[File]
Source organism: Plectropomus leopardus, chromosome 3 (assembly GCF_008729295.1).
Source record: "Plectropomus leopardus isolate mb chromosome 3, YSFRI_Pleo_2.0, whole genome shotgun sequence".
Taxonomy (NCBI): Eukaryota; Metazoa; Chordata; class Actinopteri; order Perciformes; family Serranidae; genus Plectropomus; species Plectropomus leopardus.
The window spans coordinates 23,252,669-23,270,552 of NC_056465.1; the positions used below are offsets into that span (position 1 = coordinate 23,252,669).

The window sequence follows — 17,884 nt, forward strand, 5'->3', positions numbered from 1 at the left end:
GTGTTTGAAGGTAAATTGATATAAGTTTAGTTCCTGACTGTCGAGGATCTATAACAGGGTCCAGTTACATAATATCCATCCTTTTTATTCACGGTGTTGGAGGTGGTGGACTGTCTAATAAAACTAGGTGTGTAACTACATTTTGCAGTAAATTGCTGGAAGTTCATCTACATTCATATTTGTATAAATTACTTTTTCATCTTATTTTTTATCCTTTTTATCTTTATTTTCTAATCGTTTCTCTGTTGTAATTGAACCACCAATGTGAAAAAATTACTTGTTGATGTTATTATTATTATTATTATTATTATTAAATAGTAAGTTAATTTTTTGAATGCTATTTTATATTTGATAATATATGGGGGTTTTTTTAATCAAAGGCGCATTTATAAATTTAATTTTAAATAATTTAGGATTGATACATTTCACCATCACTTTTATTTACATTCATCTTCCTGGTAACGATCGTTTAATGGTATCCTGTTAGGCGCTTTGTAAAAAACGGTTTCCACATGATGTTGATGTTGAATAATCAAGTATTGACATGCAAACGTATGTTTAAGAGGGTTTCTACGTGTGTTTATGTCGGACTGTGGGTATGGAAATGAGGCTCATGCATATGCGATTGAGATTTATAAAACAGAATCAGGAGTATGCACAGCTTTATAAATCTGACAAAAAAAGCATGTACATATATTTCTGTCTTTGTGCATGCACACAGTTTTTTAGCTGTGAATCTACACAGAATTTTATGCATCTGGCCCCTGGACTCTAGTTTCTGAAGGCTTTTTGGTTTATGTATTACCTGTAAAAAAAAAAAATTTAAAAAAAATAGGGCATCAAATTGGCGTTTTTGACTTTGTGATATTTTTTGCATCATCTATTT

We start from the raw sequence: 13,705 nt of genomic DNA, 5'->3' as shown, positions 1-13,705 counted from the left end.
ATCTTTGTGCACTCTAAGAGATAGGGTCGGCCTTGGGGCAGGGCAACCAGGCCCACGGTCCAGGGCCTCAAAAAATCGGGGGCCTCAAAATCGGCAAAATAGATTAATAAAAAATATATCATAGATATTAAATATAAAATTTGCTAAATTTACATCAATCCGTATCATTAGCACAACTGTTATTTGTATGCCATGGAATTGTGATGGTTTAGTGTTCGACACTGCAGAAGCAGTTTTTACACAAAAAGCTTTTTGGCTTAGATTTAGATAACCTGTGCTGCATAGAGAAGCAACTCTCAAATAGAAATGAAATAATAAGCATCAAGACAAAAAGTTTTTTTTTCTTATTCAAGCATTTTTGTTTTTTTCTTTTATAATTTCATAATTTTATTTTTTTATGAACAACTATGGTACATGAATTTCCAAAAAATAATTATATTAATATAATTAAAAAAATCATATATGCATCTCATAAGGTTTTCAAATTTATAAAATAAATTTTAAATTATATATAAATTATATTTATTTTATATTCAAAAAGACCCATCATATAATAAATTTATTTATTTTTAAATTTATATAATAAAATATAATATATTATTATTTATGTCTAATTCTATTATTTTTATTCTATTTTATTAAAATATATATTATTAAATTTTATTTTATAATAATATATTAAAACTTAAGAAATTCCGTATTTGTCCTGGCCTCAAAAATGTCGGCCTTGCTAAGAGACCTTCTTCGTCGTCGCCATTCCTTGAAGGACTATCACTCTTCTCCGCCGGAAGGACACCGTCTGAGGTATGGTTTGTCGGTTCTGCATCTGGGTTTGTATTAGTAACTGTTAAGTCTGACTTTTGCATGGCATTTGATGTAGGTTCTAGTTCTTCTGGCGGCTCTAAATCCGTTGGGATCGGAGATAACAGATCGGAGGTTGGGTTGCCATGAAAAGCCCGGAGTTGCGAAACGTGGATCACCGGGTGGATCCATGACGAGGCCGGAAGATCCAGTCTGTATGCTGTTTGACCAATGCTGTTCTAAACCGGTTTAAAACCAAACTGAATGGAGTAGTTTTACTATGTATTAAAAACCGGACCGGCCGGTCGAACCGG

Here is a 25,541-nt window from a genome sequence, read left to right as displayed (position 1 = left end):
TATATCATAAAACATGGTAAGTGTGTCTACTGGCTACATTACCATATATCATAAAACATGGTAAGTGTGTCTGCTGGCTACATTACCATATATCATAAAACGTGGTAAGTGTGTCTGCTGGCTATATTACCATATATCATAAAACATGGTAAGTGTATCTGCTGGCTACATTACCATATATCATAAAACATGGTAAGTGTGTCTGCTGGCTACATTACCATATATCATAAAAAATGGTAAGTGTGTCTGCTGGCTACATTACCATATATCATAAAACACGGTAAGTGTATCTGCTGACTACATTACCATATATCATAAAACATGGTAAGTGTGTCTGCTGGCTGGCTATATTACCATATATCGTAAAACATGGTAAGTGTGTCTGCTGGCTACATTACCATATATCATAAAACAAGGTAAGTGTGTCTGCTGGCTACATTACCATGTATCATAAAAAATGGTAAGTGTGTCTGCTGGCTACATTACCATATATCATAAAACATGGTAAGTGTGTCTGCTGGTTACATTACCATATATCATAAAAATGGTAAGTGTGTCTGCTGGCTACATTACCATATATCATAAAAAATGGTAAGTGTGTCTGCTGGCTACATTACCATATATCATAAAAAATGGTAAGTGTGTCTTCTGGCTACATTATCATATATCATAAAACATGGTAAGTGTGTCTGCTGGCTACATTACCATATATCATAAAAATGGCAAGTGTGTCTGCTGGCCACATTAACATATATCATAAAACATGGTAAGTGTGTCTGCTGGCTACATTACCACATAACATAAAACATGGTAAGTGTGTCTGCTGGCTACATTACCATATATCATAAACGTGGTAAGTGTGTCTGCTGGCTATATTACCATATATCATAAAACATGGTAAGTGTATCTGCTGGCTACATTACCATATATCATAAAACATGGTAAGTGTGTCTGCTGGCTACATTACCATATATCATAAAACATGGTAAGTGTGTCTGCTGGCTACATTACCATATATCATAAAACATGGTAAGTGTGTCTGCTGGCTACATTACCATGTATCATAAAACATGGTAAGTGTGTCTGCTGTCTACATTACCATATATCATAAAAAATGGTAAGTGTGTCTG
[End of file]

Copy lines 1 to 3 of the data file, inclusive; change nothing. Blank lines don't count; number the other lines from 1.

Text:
Source organism: Plectropomus leopardus, chromosome 3 (assembly GCF_008729295.1).
Source record: "Plectropomus leopardus isolate mb chromosome 3, YSFRI_Pleo_2.0, whole genome shotgun sequence".
Taxonomy (NCBI): Eukaryota; Metazoa; Chordata; class Actinopteri; order Perciformes; family Serranidae; genus Plectropomus; species Plectropomus leopardus.